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1234 Main St.
Saco, Maine 04072
12/07/2019 9:00AM

Sample agent
agent

Agent Name

Agency Name
4
Maintenance item
52
Recommended improvement
22
Safety/major concern

IMPORTANT: A Home Inspection is NOT intended to reveal minor defects. Please familiarize yourself with the Standards-of-Practice for home inspections and read the Inspection agreement for limitations.

You have contracted with Blue Lobster Home Inspection Inc to perform a generalist inspection in accordance with the standards of Practice of InterNACHI http://nachi.org/sop.htm. The inspection is based on observations of the visible and apparent condition of the building and its components on the date of the inspection. This report is not valid without a signed pre-inspection agreement. The results of this home inspection are not intended to make any representation regarding latent or concealed defects that may exist and no warranty or guaranty is expressed or implied. If your home inspector is not a licensed structural engineer or other professional whose license authorizes the rendering of an opinion as to the structural integrity of a building or its component parts, you may be advised to seek a professional opinion as to any defects or concerns mentioned in this report. This report is the exclusive property of Blue Lobster Home Inspection Inc and the client whose name appears herewith, and its use by any unauthorized persons is strictly prohibited.

Inspectors working for Blue Lobster Home Inspection Inc inspect properties in accordance with the Standards of Practice of InterNACHI and our Inspection Agreement. Items that are not listed in this report were not inspected. The observations and opinions expressed within the report take precedence over any verbal comments. It should be understood that the inspector is only on-site for a few hours and will not comment on insignificant deficiencies, but confine the observations to truly significant defects or deficiencies that significantly affect the value, desirability, habitability or safety of the structure.

A home inspection is limited in scope and lower in cost than many individual inspections. Client is hereby informed that exhaustive inspections are available from specialists in a multitude of disciplines such as roofing, plumbing, pools, heating and air conditioning, decking, electrical, fenestration (windows and doors) and environmental quality among others. Additional inspections by specialists in a particular field will be more exhaustive and thorough, and likewise cost significantly more than a home inspection. A home inspection is intended to identify evidence of problems which exist. Since home inspections are non-destructive, the home inspector can only report on what was observable at the time of the inspection. A home inspection is specifically not exhaustive in nature, and therefore cannot identify defects that may be discovered only through more rigorous testing than a home inspection allows. A generalist inspection is essentially visual and does not include the dismantling of any component, or the sampling of air and inert materials. Consequently, a generalist inspection and report will not be as comprehensive or technically exhaustive as that by a specialist, and it is not intended to be.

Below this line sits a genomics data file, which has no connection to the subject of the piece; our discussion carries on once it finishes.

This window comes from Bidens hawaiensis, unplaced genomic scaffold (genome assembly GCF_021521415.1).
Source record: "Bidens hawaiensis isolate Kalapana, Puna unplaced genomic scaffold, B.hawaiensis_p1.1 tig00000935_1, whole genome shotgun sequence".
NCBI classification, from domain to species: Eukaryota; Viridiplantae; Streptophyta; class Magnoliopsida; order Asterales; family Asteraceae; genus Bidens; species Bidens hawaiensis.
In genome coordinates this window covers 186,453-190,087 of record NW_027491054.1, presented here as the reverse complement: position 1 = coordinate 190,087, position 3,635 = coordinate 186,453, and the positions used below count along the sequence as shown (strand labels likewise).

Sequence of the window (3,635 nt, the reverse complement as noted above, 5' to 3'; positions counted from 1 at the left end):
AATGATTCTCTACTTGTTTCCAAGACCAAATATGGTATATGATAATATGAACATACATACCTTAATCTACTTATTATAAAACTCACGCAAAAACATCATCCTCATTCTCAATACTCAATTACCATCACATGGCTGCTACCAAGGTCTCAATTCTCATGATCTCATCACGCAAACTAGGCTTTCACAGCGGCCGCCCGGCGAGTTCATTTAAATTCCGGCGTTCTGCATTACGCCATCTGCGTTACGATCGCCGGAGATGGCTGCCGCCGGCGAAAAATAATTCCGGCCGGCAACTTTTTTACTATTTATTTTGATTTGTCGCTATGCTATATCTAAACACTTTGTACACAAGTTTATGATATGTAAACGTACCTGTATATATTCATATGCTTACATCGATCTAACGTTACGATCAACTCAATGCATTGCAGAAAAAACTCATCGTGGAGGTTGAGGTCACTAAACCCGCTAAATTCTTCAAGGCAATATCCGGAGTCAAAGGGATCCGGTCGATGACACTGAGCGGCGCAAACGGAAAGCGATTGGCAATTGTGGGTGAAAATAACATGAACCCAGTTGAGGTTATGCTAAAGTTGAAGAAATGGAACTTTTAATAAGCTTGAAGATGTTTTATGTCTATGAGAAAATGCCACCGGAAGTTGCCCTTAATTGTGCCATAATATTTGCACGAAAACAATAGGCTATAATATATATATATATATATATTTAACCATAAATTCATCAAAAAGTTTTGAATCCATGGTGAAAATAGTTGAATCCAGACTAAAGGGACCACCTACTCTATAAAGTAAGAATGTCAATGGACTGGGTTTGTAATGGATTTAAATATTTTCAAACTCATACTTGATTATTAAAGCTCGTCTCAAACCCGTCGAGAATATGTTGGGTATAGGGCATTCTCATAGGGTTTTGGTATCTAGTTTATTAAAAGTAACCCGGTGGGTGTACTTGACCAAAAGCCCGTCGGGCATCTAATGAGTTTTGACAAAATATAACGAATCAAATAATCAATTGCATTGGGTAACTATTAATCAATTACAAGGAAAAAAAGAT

A home inspection does not include mold, air, contaminate, radon, asbestos, lead, drug residue or other sampling unless otherwise agreed to. Mold testing services are available by other companies for an additional fee. DO NOT RELY ON THIS REPORT FOR IDENTIFICATION OF MOLD OR OTHER ALLERGENS. BLUE LOBSTER HOME INSPECTION INC SPECIFICALLY DISCLAIMS ANY MOLD RELATED ISSUES.

Components and systems shall be operated with normal user controls, and not forced or modified to work. Those components or systems that are found not to work at time of inspection will be reported, and those items should be inspected and repaired or replaced by a qualified specialist in that field.

Detached structures such as patio covers, garages, and decks are not inspected.

Client must obtain estimates for any items noted in the report that require further evaluation or repair. The inspector cannot know what expense would be considered significant by client, as everyone's budget is different. It is client's responsibility to obtain quotations prior to the end of the contingency period. CLIENT SHOULD CONSIDER ALL DEFECTS IDENTIFIED IN THE REPORT AS SIGNIFICANT. It is client's responsibility to call a licensed professional immediately and provide them with a copy of this report.

HOW TO READ THIS REPORT